Twenty years after winning Best Director for American Beauty, Sam Mendes is back in the Golden Globe winners circle.
On Sunday, the 1917 filmmaker once again took home the Best Director trophy. Beating out Bong Joon Ho (Parasite), Todd Phillips (Joker), Martin Scorsese (The Irishman), and Quentin Tarantino (Once Upon a Time in Hollywood).
Inspired by an account told to Mendes by his Trinbagonian grandfather, 1917 follows two young British soldiers (George MacKay and Dean-Charles Chapman) who are sent on a dangerous mission to deliver a message that will prevent an ambush.
In his speech, Sam dedicates the win to his Trinbagonian grandfather, Alfred Hubert Mendes, novelist, short-story writer and World War 1 veteran. “He signed up for the First World War when he was 17 yrs old, and I hope he’s looking down on us, and I fervently hope it never, ever happens again.
His Grandfather was Born in Trinidad in 1912, Alfred emigrated to England at the age of 15 yrs old to attend school but enrolled in the army where he served in the Rifle Brigade.
1917 is partially based on Alfred’s memories of life in the colony in the early twentieth century, his experiences as a rifleman in the Great War which is chronicled in his book: The Autobiography of Alfred H. Mendes 1897–1991 published in 2002 by the University of the West Indies Press.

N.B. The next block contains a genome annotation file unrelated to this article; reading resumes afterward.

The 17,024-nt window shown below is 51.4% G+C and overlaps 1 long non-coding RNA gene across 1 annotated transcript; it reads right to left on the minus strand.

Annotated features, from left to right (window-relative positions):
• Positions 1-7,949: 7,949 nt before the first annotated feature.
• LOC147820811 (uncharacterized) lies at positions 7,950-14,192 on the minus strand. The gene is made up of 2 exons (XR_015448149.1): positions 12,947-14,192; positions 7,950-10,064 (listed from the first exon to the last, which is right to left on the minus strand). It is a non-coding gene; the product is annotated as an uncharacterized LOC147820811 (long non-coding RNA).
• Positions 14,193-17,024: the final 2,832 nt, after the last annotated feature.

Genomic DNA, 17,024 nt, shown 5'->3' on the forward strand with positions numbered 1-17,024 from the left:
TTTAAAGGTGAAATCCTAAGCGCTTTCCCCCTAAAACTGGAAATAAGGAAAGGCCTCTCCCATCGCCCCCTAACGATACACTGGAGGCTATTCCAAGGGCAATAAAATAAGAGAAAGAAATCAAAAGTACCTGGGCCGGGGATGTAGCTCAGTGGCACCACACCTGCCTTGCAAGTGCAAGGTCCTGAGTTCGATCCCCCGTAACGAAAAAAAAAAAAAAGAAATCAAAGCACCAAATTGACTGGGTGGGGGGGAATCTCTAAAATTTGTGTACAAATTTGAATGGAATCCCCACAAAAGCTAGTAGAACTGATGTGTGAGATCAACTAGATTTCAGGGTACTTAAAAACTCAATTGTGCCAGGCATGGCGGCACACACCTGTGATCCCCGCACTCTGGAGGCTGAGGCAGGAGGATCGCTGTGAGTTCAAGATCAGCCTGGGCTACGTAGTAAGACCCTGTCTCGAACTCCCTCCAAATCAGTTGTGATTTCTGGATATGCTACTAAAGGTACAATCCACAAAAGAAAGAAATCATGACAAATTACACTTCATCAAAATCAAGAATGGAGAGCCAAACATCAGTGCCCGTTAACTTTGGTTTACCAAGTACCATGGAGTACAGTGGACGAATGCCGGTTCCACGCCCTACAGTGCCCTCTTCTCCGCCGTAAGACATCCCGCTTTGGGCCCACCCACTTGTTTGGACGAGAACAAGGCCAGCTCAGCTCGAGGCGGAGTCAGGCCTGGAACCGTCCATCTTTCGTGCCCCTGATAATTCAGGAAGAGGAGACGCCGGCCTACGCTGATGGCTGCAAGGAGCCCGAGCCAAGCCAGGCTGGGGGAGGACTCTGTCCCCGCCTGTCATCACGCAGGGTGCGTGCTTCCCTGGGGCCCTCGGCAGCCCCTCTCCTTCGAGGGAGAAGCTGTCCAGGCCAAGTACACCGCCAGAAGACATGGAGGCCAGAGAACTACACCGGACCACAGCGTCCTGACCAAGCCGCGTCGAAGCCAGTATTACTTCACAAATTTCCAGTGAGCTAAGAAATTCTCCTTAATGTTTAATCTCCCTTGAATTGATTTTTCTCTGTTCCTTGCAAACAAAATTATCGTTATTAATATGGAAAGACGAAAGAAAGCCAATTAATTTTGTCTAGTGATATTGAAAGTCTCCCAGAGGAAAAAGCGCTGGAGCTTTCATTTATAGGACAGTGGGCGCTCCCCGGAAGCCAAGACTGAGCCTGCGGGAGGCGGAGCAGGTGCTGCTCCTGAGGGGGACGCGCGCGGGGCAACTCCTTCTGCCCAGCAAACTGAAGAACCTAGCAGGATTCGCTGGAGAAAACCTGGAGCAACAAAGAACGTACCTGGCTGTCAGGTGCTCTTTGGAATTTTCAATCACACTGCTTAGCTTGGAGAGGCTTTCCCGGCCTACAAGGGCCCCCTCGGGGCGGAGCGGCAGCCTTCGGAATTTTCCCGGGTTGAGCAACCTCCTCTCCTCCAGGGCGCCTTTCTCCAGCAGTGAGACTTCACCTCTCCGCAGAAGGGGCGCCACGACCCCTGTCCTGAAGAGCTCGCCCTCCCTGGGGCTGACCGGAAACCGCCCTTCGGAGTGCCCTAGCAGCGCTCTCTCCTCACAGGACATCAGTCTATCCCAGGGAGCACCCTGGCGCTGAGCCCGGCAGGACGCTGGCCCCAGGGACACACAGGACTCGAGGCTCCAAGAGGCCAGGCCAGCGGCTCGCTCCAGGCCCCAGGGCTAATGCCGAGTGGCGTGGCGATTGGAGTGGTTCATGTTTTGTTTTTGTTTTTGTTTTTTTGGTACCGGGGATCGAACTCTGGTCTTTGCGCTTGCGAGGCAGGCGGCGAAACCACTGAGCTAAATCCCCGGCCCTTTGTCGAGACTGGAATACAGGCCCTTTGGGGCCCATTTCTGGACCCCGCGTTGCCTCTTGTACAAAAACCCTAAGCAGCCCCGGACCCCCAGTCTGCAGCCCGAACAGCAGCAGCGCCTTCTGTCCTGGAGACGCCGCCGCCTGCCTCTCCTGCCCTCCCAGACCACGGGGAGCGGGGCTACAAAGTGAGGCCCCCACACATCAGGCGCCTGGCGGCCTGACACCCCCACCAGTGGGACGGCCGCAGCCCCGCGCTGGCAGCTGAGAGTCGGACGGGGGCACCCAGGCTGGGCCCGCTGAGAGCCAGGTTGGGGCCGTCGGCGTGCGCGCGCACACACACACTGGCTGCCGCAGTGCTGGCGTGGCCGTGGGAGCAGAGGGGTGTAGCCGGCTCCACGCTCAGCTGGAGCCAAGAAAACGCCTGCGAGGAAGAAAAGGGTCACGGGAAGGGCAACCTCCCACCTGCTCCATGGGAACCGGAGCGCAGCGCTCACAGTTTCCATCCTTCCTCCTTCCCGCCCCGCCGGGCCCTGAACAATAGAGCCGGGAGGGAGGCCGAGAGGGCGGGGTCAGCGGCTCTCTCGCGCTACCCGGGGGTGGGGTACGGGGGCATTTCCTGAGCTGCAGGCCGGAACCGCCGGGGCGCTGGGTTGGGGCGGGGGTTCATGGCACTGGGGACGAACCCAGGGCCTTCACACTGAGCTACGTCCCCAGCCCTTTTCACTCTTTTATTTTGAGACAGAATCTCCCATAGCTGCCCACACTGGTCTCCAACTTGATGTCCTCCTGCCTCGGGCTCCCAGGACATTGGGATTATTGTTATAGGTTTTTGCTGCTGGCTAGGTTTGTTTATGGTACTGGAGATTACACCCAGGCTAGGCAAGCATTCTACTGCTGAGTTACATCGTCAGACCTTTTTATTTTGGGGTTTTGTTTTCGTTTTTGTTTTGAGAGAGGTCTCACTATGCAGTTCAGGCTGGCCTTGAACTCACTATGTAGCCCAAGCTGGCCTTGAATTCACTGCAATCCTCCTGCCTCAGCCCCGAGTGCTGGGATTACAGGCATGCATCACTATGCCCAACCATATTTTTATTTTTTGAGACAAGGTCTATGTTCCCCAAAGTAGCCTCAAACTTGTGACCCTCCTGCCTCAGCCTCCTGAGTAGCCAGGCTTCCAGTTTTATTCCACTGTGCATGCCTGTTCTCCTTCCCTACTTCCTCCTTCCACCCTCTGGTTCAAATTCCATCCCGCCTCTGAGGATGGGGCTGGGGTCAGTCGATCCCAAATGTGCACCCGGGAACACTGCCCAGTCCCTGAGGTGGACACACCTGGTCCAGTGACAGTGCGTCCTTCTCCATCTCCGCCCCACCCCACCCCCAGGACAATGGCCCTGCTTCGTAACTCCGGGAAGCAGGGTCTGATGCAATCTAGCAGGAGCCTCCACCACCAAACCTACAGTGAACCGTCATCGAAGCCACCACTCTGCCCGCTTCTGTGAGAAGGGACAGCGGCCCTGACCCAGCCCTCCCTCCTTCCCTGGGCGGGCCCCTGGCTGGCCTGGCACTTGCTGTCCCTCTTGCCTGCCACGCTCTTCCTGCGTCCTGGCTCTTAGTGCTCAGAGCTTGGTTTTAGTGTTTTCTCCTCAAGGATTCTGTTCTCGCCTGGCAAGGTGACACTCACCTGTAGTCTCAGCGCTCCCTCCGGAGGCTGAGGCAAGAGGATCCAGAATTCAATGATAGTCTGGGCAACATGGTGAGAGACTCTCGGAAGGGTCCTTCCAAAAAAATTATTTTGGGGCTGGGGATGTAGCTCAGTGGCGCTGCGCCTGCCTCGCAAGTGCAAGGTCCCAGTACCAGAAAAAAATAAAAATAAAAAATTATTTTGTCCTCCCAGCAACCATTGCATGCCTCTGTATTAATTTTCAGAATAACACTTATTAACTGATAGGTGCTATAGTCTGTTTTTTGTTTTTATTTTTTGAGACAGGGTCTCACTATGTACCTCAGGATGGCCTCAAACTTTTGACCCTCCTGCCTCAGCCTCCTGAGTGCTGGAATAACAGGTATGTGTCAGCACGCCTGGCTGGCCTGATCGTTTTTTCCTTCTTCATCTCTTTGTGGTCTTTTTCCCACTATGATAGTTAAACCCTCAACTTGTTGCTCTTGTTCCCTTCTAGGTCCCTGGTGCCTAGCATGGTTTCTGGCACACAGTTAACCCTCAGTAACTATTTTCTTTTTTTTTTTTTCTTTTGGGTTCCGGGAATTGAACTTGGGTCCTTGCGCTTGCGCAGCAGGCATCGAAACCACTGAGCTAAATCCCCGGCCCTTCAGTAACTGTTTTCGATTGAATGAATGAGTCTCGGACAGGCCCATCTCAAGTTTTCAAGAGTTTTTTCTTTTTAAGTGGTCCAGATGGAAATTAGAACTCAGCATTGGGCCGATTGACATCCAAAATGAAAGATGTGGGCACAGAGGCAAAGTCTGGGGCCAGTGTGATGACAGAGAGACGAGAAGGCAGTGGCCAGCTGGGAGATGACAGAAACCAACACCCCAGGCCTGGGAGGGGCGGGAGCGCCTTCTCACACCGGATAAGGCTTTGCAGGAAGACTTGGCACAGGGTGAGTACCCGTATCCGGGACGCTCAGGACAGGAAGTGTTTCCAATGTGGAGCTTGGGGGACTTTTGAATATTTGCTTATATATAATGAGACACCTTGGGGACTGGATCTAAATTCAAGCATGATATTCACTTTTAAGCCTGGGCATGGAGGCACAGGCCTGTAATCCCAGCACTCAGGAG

The film’s direction is notable for being shot to look like one continuous take.
“I just wanted the audience to be part of every second of the journey with them,” Mendes said, describing the film as taking place in real-time. “I wanted them to walk every footstep and breathe every breath with them… It was an emotional decision as much as anything else, but it posed obviously a bunch of pretty tricky technical problems but that was part of the joy of it as well.”
Sam Mendes was born to a Portuguese-Trinidadian father and a British Jewish mother, who divorced when he was three. He grew up near Oxford with his mother, who is the author of novels for young adults.
The 54-year-old is one of only a handful of directors to win the Best Director Oscar for their first feature film and won further plaudits for his work on two of Daniel Craig’s 007 movies.
His first, Skyfall, became the first Bond film to break the billion-dollar barrier at the box office.
Take a look at the trailer for 1917 below: